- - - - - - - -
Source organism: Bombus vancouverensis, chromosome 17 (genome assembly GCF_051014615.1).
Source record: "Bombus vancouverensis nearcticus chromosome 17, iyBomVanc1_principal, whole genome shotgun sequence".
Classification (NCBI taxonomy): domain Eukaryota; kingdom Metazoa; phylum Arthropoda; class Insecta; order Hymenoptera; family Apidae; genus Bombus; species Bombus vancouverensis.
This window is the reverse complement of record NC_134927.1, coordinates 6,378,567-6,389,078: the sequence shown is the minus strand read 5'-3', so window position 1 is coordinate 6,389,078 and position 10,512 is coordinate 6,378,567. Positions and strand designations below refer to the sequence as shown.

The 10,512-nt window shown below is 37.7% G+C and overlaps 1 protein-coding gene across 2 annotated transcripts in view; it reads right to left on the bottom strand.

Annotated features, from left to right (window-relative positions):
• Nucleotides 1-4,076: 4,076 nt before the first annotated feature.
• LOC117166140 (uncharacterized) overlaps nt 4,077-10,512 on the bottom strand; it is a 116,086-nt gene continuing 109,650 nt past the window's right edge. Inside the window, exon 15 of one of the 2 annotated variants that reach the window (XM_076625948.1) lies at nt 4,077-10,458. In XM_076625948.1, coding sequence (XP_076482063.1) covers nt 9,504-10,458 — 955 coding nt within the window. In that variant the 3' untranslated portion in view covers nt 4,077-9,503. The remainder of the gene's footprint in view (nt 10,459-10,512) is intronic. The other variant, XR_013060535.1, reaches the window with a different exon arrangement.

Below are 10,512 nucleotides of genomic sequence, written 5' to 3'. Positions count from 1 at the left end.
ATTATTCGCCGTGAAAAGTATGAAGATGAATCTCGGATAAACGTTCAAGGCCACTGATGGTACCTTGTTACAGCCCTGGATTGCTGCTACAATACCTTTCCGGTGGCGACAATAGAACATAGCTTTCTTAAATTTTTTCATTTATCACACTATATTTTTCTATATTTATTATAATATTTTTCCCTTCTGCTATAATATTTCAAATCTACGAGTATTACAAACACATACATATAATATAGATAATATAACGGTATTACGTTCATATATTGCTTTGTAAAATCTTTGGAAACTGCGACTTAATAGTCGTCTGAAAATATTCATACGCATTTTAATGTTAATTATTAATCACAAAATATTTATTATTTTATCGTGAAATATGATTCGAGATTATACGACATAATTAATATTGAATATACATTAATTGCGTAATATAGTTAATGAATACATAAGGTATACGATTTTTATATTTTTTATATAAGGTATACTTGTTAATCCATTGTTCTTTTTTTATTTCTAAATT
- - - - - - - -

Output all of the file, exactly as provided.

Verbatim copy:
Source organism: Bombus vancouverensis, chromosome 17 (genome assembly GCF_051014615.1).
Source record: "Bombus vancouverensis nearcticus chromosome 17, iyBomVanc1_principal, whole genome shotgun sequence".
Classification (NCBI taxonomy): domain Eukaryota; kingdom Metazoa; phylum Arthropoda; class Insecta; order Hymenoptera; family Apidae; genus Bombus; species Bombus vancouverensis.
This window is the reverse complement of record NC_134927.1, coordinates 6,378,567-6,389,078: the sequence shown is the minus strand read 5'-3', so window position 1 is coordinate 6,389,078 and position 10,512 is coordinate 6,378,567. Positions and strand designations below refer to the sequence as shown.

The 10,512-nt window shown below is 37.7% G+C and overlaps 1 protein-coding gene across 2 annotated transcripts in view; it reads right to left on the bottom strand.

Annotated features, from left to right (window-relative positions):
• Nucleotides 1-4,076: 4,076 nt before the first annotated feature.
• LOC117166140 (uncharacterized) overlaps nt 4,077-10,512 on the bottom strand; it is a 116,086-nt gene continuing 109,650 nt past the window's right edge. Inside the window, exon 15 of one of the 2 annotated variants that reach the window (XM_076625948.1) lies at nt 4,077-10,458. In XM_076625948.1, coding sequence (XP_076482063.1) covers nt 9,504-10,458 — 955 coding nt within the window. In that variant the 3' untranslated portion in view covers nt 4,077-9,503. The remainder of the gene's footprint in view (nt 10,459-10,512) is intronic. The other variant, XR_013060535.1, reaches the window with a different exon arrangement.

Below are 10,512 nucleotides of genomic sequence, written 5' to 3'. Positions count from 1 at the left end.
ATTATTCGCCGTGAAAAGTATGAAGATGAATCTCGGATAAACGTTCAAGGCCACTGATGGTACCTTGTTACAGCCCTGGATTGCTGCTACAATACCTTTCCGGTGGCGACAATAGAACATAGCTTTCTTAAATTTTTTCATTTATCACACTATATTTTTCTATATTTATTATAATATTTTTCCCTTCTGCTATAATATTTCAAATCTACGAGTATTACAAACACATACATATAATATAGATAATATAACGGTATTACGTTCATATATTGCTTTGTAAAATCTTTGGAAACTGCGACTTAATAGTCGTCTGAAAATATTCATACGCATTTTAATGTTAATTATTAATCACAAAATATTTATTATTTTATCGTGAAATATGATTCGAGATTATACGACATAATTAATATTGAATATACATTAATTGCGTAATATAGTTAATGAATACATAAGGTATACGATTTTTATATTTTTTATATAAGGTATACTTGTTAATCCATTGTTCTTTTTTTATTTCTAAATT